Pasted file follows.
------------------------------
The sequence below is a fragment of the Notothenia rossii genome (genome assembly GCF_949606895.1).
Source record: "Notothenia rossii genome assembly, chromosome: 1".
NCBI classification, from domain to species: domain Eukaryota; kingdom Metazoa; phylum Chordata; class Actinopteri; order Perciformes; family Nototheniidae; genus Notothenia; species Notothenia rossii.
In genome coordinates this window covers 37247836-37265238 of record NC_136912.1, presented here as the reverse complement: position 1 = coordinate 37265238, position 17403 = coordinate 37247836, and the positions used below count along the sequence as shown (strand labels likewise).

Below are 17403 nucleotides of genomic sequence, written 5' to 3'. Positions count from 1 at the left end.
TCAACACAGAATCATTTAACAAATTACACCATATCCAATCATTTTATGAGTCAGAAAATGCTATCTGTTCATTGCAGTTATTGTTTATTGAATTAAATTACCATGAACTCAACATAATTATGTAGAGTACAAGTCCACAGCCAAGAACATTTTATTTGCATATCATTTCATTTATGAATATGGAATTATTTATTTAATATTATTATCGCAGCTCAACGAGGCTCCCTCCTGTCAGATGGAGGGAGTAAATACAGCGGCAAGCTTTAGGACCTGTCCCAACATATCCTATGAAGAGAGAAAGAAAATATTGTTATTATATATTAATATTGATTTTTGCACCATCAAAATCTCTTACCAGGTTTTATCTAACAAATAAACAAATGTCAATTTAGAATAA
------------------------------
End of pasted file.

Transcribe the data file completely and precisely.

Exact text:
The sequence below is a fragment of the Notothenia rossii genome (genome assembly GCF_949606895.1).
Source record: "Notothenia rossii genome assembly, chromosome: 1".
NCBI classification, from domain to species: domain Eukaryota; kingdom Metazoa; phylum Chordata; class Actinopteri; order Perciformes; family Nototheniidae; genus Notothenia; species Notothenia rossii.
In genome coordinates this window covers 37247836-37265238 of record NC_136912.1, presented here as the reverse complement: position 1 = coordinate 37265238, position 17403 = coordinate 37247836, and the positions used below count along the sequence as shown (strand labels likewise).

Below are 17403 nucleotides of genomic sequence, written 5' to 3'. Positions count from 1 at the left end.
TCAACACAGAATCATTTAACAAATTACACCATATCCAATCATTTTATGAGTCAGAAAATGCTATCTGTTCATTGCAGTTATTGTTTATTGAATTAAATTACCATGAACTCAACATAATTATGTAGAGTACAAGTCCACAGCCAAGAACATTTTATTTGCATATCATTTCATTTATGAATATGGAATTATTTATTTAATATTATTATCGCAGCTCAACGAGGCTCCCTCCTGTCAGATGGAGGGAGTAAATACAGCGGCAAGCTTTAGGACCTGTCCCAACATATCCTATGAAGAGAGAAAGAAAATATTGTTATTATATATTAATATTGATTTTTGCACCATCAAAATCTCTTACCAGGTTTTATCTAACAAATAAACAAATGTCAATTTAGAATAA